Nicole responds that it’s one of her favorite topics to talk about because it’s a common problem for women, particularly those who are driven and ambitious. Hitting a plateau can make them feel like they’re doing something wrong, even though it’s a normal part of any career. She suggests starting by reflecting and asking questions to determine what is really happening. Is it boredom or a lack of challenge? Some women may feel like they need to change their career completely, but after reflecting, they find it could be the environment or the role they’re in and not their entire career. After reflection, the second step is to be clear about your own values and strengths. If you’re not living those values and strengths daily, Nicole explains, it can lead to feeling stuck or burnt out.
Earlier, Nicole mentioned the conversations behind the scenes and some of the things that women think we need to do to get ahead are actually holding us back. So, I ask her to share what a woman needs to do if she desires to get to that next level.
Nicole says the first thing to decide is if getting ahead means doing so in a current or new company. And in some cases, maybe doing both. “So often, our managers have no idea what our career aspirations are or what it is that we want next,” Nicole explains. “We make some assumptions or think they should know and see the value we’re bringing, but frankly, they just don’t – they’re busy too. So, make sure you have a really clear conversation with your manager about what you’re looking for and what you can be working on. If you don’t have a strong relationship with your manager, I recognize it can be a challenging conversation to have, although I still recommend doing it.”
If you need an outside resource, Nicole recommends finding mentors and sponsors in your professional and personal life who can talk about your aspirations with you and give you feedback.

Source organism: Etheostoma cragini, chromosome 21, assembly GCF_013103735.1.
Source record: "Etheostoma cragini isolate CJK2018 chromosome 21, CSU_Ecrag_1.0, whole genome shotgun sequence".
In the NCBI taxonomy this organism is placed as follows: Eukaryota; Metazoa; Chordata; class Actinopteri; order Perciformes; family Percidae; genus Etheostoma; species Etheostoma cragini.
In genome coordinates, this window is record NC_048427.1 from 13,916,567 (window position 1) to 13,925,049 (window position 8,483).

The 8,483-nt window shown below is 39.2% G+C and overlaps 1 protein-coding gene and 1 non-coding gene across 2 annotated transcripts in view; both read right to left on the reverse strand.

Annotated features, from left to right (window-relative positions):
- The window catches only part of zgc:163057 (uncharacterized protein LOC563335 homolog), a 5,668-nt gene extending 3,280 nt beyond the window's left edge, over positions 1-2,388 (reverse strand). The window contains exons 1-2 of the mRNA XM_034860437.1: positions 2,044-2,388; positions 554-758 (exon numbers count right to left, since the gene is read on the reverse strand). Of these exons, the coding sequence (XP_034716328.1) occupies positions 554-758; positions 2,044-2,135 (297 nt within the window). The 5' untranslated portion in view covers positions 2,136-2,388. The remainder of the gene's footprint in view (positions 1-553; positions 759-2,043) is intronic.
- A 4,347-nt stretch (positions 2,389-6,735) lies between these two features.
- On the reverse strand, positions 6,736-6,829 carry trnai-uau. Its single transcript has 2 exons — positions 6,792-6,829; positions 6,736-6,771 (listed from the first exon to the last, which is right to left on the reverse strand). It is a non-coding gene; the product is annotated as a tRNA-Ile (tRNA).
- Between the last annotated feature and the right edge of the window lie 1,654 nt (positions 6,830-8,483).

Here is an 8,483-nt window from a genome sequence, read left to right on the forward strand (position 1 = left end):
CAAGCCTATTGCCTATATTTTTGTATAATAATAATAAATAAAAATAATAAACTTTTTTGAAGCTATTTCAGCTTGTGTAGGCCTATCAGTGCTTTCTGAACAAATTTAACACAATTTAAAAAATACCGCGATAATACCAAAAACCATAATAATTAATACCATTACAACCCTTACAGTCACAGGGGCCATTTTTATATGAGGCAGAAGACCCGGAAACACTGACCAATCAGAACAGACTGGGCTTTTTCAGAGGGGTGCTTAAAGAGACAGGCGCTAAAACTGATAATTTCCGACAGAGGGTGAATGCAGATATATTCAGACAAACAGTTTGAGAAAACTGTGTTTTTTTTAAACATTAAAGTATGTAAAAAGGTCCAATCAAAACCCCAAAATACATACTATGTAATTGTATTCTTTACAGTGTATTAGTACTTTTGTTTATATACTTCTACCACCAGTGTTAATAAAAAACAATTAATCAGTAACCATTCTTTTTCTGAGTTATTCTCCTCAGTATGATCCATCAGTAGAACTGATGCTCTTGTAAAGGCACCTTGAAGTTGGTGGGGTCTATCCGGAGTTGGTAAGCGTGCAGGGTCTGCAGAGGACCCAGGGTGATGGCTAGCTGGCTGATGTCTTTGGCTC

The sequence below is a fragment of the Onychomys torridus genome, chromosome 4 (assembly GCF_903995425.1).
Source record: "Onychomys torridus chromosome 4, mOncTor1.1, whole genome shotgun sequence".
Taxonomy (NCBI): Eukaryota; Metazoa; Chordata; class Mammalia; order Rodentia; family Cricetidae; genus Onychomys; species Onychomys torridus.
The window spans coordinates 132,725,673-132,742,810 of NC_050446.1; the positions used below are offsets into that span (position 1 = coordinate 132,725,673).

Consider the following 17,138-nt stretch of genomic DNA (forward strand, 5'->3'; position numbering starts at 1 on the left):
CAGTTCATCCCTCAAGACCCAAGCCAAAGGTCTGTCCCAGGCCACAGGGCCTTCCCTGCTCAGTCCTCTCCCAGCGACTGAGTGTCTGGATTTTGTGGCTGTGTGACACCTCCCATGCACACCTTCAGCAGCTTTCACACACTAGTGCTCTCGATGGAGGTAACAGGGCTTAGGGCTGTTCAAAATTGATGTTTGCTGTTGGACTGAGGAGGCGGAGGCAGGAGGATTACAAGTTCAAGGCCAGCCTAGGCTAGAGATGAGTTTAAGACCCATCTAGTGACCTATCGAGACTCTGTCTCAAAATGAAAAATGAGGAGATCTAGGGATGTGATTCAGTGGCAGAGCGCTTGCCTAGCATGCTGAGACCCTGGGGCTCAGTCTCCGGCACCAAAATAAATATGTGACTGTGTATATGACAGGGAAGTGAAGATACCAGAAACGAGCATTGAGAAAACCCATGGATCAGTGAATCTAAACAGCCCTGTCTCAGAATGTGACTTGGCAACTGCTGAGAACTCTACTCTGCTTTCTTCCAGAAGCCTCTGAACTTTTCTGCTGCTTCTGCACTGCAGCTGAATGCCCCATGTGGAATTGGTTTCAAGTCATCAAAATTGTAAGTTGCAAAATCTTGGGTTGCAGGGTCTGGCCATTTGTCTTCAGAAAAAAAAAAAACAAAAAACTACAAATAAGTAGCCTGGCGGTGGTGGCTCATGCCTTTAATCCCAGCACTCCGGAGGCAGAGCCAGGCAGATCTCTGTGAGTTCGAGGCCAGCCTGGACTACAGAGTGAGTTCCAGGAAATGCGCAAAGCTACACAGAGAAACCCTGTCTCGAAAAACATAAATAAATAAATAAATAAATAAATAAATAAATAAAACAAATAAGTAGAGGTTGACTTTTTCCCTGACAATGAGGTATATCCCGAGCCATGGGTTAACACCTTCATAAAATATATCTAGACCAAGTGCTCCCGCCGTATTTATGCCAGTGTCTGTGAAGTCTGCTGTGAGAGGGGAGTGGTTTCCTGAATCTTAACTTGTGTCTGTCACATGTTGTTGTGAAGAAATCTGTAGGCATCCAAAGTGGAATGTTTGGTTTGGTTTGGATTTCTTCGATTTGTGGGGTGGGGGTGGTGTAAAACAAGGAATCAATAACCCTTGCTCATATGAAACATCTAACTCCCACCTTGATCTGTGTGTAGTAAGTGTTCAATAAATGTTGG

Nicole goes on to explain that often if you are super, super good in your current job, you may get stuck, particularly if a manager wants to keep you there. She says in those cases, it may indicate that you haven’t picked your head up and connected the dots to other departments and initiatives. “The people who get ahead, particularly if you are in leadership or want to step into leadership, are the people who can look around to the other areas in their organization, see what the challenges are, and connect back to the role they are in,” says Nicole. “It’s not to say that you shouldn’t be focused on doing a great job where you are, but that’s the baseline. See what’s happening around you and connect the dots. Understand how your role impacts other roles. I was just talking with a client earlier this week who has a great foundation in her specific area. She’s like, Nicole, I’ve done all the things. However, she wants to continue to move up in her career and become a more strategic leader. And so, it’s not that she needs to let go of that foundation that she has already built. She just needs to now elevate that conversation to a more strategic one, around the entire company and the entire organization.”